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This week on Frights For Tykes: beware “THE GHOST-EYE TREE”

Monday, May 14, 2018 | Exclusive, Frights For Tykes


For as long as I can remember, certain trees have given me an uneasy feeling. Some have knots that look like anguished mouths and eyes. Others have gnarled roots, trunks and limbs that look like they’re ready to grab you. Trees have long held a supernatural and sinister allure in the European and American traditions. When the first white settlers stormed the shores of what would become America they were confronted with thick dark forests, forests that frightened and embedded themselves into their already rich tapestry of supernatural paranoia eventually leading to seminal horror stories like YOUNG GOOMAN BROWN by Nathaniel Hawthorne. The story of a Puritan man who meets the devil on a road in the woods, YOUNG GOOMAN BROWN is a chilling story that holds many comparisons to the book I’m covering in this edition of FRIGHTS FOR TYKES.

THE GHOST-EYE TREE was written by Bill Martin Jr and John Archambault and illustrated by Ted Rand and originally published by SCHOLASTIC, INC. in 1985.  The book follows a brother and sister as they venture out at night to retrieve a bucket of milk from their neighbor’s farm. They are not happy about this chore since, along the road to their neighbor’s farm, there is a tree known to the children as the Ghost-Eye Tree. For the children, the tree is the equivalent of the devil, and they don’t wish to meet it, especially at night.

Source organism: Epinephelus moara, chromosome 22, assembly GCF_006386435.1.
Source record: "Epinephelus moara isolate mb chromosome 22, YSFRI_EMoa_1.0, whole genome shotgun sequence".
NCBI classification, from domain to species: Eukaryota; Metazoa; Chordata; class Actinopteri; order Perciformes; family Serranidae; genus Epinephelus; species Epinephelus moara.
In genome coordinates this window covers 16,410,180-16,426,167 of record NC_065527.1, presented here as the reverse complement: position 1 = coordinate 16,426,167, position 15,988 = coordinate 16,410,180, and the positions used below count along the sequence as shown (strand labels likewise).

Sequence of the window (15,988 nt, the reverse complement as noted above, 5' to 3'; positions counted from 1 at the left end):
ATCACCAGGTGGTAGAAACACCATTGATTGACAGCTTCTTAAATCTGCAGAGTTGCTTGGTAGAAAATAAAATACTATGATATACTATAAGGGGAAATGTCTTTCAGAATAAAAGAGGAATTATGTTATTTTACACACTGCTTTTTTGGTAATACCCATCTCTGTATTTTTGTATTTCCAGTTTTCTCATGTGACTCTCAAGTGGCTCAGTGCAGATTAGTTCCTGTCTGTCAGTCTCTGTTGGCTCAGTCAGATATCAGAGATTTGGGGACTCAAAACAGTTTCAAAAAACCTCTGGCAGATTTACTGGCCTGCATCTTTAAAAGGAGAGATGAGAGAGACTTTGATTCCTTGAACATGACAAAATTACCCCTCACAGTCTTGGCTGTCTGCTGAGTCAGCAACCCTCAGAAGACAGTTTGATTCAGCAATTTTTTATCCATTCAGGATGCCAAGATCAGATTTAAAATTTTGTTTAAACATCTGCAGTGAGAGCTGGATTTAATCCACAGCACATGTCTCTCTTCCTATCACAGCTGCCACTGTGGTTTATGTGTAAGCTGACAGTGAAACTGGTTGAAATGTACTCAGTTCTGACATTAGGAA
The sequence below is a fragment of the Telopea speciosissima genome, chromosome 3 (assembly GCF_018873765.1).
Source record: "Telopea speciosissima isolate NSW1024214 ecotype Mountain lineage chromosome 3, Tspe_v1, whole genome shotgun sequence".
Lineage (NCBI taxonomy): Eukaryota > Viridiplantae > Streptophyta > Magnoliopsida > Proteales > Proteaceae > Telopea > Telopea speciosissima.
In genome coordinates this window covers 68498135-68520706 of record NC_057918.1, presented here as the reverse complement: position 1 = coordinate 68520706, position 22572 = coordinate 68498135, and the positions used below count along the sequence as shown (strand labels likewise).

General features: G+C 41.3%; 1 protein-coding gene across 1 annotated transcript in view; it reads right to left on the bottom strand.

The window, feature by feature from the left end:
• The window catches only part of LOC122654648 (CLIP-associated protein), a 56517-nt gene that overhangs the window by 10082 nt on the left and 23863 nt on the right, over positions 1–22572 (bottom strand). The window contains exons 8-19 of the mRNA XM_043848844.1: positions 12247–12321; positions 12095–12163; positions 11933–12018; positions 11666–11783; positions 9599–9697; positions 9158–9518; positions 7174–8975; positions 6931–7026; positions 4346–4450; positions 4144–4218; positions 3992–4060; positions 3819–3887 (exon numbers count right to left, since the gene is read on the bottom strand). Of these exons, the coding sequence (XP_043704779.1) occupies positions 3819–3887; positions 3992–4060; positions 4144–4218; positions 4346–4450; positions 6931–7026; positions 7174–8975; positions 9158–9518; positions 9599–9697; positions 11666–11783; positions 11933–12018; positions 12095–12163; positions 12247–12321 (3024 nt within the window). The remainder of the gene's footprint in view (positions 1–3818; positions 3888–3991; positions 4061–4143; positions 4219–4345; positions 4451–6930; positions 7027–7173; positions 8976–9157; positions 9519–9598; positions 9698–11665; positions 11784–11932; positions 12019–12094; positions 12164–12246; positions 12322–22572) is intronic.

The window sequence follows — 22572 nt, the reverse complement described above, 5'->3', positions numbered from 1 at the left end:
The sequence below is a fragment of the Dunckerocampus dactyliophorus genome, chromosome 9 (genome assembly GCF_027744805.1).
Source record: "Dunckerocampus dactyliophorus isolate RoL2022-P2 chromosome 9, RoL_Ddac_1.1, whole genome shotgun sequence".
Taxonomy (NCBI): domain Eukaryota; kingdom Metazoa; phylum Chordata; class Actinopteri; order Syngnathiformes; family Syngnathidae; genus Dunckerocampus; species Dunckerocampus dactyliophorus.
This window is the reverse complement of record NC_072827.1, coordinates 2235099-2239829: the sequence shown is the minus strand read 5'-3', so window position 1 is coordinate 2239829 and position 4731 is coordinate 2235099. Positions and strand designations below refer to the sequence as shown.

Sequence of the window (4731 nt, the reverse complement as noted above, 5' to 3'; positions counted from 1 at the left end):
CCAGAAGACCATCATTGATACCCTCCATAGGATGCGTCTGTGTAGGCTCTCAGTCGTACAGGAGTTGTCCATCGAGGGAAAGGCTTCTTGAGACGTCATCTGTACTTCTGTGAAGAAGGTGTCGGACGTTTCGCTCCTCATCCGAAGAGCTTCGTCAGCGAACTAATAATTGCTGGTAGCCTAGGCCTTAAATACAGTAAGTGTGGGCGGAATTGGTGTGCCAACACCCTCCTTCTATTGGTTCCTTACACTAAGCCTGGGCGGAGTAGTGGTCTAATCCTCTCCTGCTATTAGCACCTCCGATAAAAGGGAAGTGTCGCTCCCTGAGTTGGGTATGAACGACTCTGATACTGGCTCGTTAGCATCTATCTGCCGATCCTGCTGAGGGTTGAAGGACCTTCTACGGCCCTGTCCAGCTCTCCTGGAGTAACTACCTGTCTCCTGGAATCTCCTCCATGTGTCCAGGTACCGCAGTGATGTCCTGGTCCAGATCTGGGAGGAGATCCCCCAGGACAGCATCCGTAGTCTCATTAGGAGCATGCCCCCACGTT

THE GHOST-EYE TREE has been a staple of my collection for years, its evocative illustrations and charming characterizations keep me returning for an enjoyable read. The book is thin, written for ages 4 to 8, and can be found on Amazon in its reprint edition for as little as $4.68.

THE GHOST-EYE TREE is a humorous and haunting book that every collector of children’s fright fiction should own. Check it out!


Glenn Tolle
Glenn Tolle grew up with a healthy interest in the macabre. His dad worked, and still works, as a grave digger, and much of his childhood was spent running around cemeteries and reading creepy books. All this combined with early viewings of the classic Universal monster movies led him to writing about the genre. He writes not only for RUE but also for under the pen name Glenn Strange. When not writing about horror Glenn talks about and interviews people within the horror and film community for the YouTube channel Psychic Celluloid Signals and creates original horror stories for publication.